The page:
The Department of Justice lawsuit filed against Albank alleged that the lender, who does business in New York, Connecticut, and parts of the Midwest, had engaged in the practice of redlining in violation of the Fair Housing Act and the Equal Credit Opportunity Act. Albank had refused to make loans in certain areas of cities in New York and Connecticut. Specifically, the Justice Department pointed to minority neighborhoods in the Connecticut cities of Hartford, Waterbury, Bridgeport, New Haven, New Britain, Stamford and Norwalk. The Justice Department further alleged that Albank gave instructions to brokers to not write loans in the southern part of Westchester County in New York. Westchester County is divided by an Interstate highway. Areas south of the Interstate were not being served by Albank.
Mortgage brokers were given explicit instructions to not write loans in minority areas Albank did not have offices in the areas in question, but did make loans in surrounding areas through independent mortgage brokers and other agents. The brokers and agents who worked with Albank were given explicit instructions concerning where Albank would make loans.
Paul Hancock, the Department of Justice's acting deputy assistant attorney general for civil rights, said that federal investigators had uncovered documents written by Albank executives that instructed mortgage brokers to engage in redlining. According to Hancock, there were "explicit instructions, in writing, not to make loans in these areas."
"Banks can define the area that they intend to serve," Hancock told an Associated Press reporter. "However, they must make that decision without regard to race or national origin. What's unusual here is that the lender decided to serve a geographic area but then made exceptions to that by carving out enclaves within the geographic area that were determined to be off-limits."
Hancock went on to say that there was no risk-related justification for Albank's alleged redlining practices. Areas were not excluded because applicants living there had poor credit or because the bank had lost money in them. Claims by Albank that they had pulled out of these areas because of a recession were also unfounded, according to the Justice Department. The exclusion of minority neighborhoods had taken place since the late 1980s, before the recession began.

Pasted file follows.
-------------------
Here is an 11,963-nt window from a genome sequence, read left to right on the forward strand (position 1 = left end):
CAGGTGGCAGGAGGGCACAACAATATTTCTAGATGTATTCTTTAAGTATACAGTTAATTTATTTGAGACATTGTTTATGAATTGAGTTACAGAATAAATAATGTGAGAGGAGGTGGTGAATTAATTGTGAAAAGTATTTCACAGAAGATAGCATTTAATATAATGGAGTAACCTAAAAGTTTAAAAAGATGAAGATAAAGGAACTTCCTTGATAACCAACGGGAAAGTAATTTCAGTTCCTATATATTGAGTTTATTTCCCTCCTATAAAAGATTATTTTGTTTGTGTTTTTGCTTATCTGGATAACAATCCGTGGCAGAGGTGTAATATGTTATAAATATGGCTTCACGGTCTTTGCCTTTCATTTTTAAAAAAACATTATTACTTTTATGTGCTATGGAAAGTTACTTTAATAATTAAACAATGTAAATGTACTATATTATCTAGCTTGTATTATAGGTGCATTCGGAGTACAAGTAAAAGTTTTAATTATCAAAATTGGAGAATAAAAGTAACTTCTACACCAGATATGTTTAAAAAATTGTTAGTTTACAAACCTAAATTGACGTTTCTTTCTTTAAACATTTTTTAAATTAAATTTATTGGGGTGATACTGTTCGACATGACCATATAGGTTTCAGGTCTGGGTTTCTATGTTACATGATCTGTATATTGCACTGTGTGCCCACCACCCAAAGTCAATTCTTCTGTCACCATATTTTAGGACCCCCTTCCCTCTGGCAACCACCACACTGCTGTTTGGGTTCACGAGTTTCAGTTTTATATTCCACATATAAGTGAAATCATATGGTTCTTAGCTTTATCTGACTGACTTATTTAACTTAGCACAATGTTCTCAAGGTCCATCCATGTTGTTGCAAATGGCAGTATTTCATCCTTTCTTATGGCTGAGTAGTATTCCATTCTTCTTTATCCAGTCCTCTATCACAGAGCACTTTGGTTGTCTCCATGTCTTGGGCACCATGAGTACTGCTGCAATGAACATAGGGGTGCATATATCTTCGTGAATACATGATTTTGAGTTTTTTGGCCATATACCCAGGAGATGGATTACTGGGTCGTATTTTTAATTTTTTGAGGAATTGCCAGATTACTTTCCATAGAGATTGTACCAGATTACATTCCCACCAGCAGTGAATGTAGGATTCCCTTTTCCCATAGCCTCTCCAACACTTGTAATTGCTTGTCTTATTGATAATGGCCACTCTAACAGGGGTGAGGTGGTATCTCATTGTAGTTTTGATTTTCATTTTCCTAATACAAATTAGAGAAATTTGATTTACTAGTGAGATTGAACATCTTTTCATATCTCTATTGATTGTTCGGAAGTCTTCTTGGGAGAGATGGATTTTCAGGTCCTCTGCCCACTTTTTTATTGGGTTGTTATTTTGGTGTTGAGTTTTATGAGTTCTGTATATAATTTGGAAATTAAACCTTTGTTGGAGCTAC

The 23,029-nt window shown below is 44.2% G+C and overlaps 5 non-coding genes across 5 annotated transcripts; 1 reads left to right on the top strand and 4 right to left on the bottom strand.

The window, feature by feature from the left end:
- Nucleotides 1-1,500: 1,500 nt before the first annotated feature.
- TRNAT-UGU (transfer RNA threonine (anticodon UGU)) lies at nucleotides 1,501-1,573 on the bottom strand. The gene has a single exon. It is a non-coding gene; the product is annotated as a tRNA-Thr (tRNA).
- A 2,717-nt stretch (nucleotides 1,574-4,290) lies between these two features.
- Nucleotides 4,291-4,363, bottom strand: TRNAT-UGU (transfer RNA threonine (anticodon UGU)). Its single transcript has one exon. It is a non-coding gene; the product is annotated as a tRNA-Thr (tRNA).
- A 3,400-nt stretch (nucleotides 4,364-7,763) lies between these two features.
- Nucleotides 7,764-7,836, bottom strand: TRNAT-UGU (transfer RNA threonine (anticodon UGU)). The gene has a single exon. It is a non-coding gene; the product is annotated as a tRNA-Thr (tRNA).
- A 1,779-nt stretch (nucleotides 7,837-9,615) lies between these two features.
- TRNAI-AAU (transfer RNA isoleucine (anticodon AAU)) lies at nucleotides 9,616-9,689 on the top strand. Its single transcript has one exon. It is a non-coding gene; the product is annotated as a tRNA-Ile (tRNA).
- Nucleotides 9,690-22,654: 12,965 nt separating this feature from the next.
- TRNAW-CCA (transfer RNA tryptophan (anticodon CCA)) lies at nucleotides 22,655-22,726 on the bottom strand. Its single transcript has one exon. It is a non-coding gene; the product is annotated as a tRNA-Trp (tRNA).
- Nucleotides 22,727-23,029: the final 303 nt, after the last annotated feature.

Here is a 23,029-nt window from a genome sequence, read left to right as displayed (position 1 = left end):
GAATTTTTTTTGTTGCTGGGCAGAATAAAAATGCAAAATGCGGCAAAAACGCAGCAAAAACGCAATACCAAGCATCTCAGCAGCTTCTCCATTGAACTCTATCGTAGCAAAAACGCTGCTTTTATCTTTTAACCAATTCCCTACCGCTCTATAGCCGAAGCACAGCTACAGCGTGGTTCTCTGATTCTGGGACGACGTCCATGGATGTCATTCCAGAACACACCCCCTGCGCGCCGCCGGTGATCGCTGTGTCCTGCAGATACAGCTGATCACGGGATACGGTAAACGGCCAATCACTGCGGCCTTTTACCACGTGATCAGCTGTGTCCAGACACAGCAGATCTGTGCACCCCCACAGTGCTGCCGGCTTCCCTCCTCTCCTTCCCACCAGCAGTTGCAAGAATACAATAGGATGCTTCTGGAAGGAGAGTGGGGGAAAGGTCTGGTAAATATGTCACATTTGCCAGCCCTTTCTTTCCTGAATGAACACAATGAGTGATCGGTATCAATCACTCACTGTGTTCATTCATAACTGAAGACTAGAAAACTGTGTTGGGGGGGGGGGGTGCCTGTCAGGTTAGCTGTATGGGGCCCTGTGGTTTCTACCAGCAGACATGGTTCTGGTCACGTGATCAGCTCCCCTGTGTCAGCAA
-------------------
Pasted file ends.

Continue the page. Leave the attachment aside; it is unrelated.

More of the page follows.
Bank only accepted 16 applications from minority borrowers in four years
The bank's own records showed that an overwhelming majority of their applicants for mortgage loans were white. In their Connecticut service area from 1992 through 1996, Albank accepted 550 applications for mortgages from white applicants. Nine applications were submitted by applicants who were either African-American or Hispanic. During the same time period in Westchester County, New York, Albank took 196 applications from whites, but only seven from African-Americans or Hispanics.
According to Attorney General Janet Reno, when Albank did write loans in excluded areas, it did so "almost exclusively for whites, and it could offer us no business justification for this behavior." Reno went on to say that the settlement will open up more home owning opportunities in the Northeast.
Settlement hailed by New York governor
George Pataki, New York's governor, also praised the settlement. "This is a significant settlement that will lead to much-needed lending in minority communities," he said. The New York State Banking Department had also filed suit against Albank. Albank settled that suit in July.